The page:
As with the rounded fillets 62 a-62 d, the neck 64 provides a gradual transition between the connector 62 and a cylindrical tip portion 66. In other words, the cross-section of the neck 64 reduces in diameter (i.e., converges towards the centerline CL) as the distance from the connector 62 increases. It will be understood that the cylindrical tip portion 66 can be a separate component secured within the neck 64 and adapted to provide the gradual transition discussed above. Moreover, the neck 64 may include indentations sized to accept fingers and thereby ease writing stress. A generally flat surface 68 defines the terminal end of the neck 64 and integrally connects to the cylindrical tip portion 66.
A shoulder 70 may attach the cylindrical tip portion 66, depicted in this exemplary embodiment as a cylindrical barrel 72, to the generally flat surface 68. The shoulder 70 forms a curved or filleted surface to provide increased structural support and align the cylindrical barrel 72 with the centerline CL. The cylindrical barrel 72 may include a pair of opposing relief surfaces 74, 76 and an angled marking surface 78. The opposing relief surfaces 74, 76 and the angled marking surface 78 cooperate to define a generally chisel shaped nib portion 80.
The cylindrical barrel 72 and the chisel shaped nib portion 80 further include a valve passage 82 (see
An o-ring 96 such as, for example, a TEFLON® o-ring, may be positioned between the inner surface 92 of the connector 62 and outer surface 94 of the body 12 to prevent unwanted leakages of the fluid contained within the fluid reservoir 86. It will be understood that rigid writing nib 60 may alternatively fixedly join to the second end 20 by way of a snap-fit, an interference fit, or using a variety of methods such as glue, epoxy and/or friction welding.
The neck 64 further cooperates with the connector 62 and the second end 20 to define a fluid cavity 98. The fluid cavity 98 extends beyond the second end 20 and may be a pressurized portion of the fluid reservoir 86 or an unpressurized void adapted to mix and redistribute the fluid, with or without particulate matter, contained within the fluid reservoir 86. It will be understood that, in this illustrated embodiment, the dimensions of the fluid cavity 98 mirror the exterior shape of the conical neck 64, and thus the fluid cavity 98 has a roughly frusto-conical shape.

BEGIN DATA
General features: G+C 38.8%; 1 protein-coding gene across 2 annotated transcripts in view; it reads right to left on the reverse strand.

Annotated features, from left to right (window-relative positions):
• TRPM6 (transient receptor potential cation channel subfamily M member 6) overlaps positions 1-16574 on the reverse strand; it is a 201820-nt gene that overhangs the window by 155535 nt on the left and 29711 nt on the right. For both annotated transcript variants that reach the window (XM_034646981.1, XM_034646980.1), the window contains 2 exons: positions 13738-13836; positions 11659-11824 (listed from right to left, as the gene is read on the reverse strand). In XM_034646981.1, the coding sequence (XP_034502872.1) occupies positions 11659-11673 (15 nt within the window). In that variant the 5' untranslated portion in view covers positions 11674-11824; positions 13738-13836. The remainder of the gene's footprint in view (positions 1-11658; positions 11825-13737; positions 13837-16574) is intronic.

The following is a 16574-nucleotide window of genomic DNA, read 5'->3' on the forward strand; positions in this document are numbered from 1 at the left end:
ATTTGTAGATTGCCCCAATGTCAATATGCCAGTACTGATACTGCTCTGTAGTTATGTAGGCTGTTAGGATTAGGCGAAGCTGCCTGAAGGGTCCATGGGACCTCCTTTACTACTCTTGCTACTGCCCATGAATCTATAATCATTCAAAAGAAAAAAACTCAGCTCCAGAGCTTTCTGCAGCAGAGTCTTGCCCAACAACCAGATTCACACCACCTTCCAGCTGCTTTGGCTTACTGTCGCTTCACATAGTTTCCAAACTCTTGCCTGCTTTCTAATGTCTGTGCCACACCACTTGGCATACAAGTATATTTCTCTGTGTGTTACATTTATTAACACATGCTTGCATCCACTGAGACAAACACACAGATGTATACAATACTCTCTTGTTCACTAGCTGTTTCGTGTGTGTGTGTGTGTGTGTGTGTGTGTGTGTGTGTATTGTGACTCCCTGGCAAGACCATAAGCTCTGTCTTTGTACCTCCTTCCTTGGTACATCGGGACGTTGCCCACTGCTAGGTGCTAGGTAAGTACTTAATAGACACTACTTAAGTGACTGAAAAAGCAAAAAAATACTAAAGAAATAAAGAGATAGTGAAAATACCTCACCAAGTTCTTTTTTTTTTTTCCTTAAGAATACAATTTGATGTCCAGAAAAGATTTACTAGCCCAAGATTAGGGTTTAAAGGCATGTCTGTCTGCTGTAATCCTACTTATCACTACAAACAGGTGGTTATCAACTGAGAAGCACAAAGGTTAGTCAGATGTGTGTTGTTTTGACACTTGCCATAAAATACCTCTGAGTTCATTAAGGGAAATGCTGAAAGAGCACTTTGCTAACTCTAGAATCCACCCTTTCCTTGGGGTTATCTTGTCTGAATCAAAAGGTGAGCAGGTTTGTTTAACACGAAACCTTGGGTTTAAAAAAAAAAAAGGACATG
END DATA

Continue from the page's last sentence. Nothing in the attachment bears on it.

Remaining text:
The fluid cavity 98 further includes a fluid passage 100 formed in an annular boss 102 projecting from the conical neck 64 and providing a fluid connection to the valve passage 82. The fluid passage 100 may channel and direct fluid flow between the free flow condition within the reservoir to the channel flow condition within the valve passage 82. In addition, the material required to form the fluid passage 100 may. provide additional structural support of the conical neck 64 and flat surface 68 without detracting from the aesthetic characteristics of the rigid writing nib assembly 60.
The valve unit 104, cooperates with the fluid passage 100 and the valve passage 82 to provide sealable access to the fluid reservoir 86. In other words, the valve unit 104, which may be a preassembled unit, engages the fluid passage 100 to control the flow of liquid to the angled marking surface 78. Advantageously, use of a preassembled or self-contained valve unit 104 entails little if any additional assembly steps because it may be provided in a “ready-to-use” state and must simply be mated with the rigid writing nib assembly 60. However, it may be desirable to assemble the individual valve components within a suitable valve passage 82 and secure the components within a press or interference fit sleeve.
The exemplary self-contained valve unit 104 illustrated in
The valve unit 104 may be modified or adapted in to include a number of different valve types depending on the type of pen, the application, cost factors, manufacturability, and other practical concerns. In one alternate embodiment, the shiftable pin 84 can be replaced with a roughly spherical ball adapted to cooperate with the sheath 106 define a ball valve unit or a ball point. Other valve embodiments can include multiple roughly spherical balls, or combinations of shiftable pins 84 and roughly spherical balls.
The exemplary shiftable pin 84 illustrated in
The hollow sheath 106 can cooperate with the retainer 110 to secure and support the shiftable pin 84 and the spring 108. It will be understood that the retainer can be a separate annular ring (as shown in the sectional view of
The fixed rigid nib 124 forms an integral portion of the rigid body 122 and includes a cylindrical body 130, a first marking surface 132 and a fluid passage 134. In another embodiment, the fixed rigid nib 124 can simply be a rigid ball point valve or tip. The cylindrical body 130 extends away from the connector 62 along the centerline CL. The first angled marking surface 132, formed at the terminal end of the cylindrical body 130, defines an acute angle relative to a plane defined by the base of the connector 62. The first angled marking surface 132 can be, in turn, oriented and aligned to produce fine lines, such as lines of fluid having a width of approximately 1-3 mm. As described above in connection with